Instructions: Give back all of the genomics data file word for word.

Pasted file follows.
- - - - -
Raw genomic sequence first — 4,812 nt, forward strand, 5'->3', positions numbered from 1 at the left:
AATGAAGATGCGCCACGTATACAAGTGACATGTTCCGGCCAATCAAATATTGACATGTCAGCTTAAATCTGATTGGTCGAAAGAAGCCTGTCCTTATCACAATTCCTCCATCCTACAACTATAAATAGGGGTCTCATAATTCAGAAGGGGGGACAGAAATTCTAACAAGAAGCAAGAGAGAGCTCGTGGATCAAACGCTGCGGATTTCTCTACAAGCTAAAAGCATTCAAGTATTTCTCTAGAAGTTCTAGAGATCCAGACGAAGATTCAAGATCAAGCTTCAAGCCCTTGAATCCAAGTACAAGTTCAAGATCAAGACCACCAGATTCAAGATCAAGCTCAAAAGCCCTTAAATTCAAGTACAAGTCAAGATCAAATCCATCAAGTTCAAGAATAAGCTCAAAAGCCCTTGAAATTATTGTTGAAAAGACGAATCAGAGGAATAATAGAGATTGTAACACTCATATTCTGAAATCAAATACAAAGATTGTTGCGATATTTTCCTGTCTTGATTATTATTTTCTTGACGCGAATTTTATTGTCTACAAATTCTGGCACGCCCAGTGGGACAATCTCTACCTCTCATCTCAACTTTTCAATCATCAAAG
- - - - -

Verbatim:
Raw genomic sequence first — 4,812 nt, forward strand, 5'->3', positions numbered from 1 at the left:
AATGAAGATGCGCCACGTATACAAGTGACATGTTCCGGCCAATCAAATATTGACATGTCAGCTTAAATCTGATTGGTCGAAAGAAGCCTGTCCTTATCACAATTCCTCCATCCTACAACTATAAATAGGGGTCTCATAATTCAGAAGGGGGGACAGAAATTCTAACAAGAAGCAAGAGAGAGCTCGTGGATCAAACGCTGCGGATTTCTCTACAAGCTAAAAGCATTCAAGTATTTCTCTAGAAGTTCTAGAGATCCAGACGAAGATTCAAGATCAAGCTTCAAGCCCTTGAATCCAAGTACAAGTTCAAGATCAAGACCACCAGATTCAAGATCAAGCTCAAAAGCCCTTAAATTCAAGTACAAGTCAAGATCAAATCCATCAAGTTCAAGAATAAGCTCAAAAGCCCTTGAAATTATTGTTGAAAAGACGAATCAGAGGAATAATAGAGATTGTAACACTCATATTCTGAAATCAAATACAAAGATTGTTGCGATATTTTCCTGTCTTGATTATTATTTTCTTGACGCGAATTTTATTGTCTACAAATTCTGGCACGCCCAGTGGGACAATCTCTACCTCTCATCTCAACTTTTCAATCATCAAAG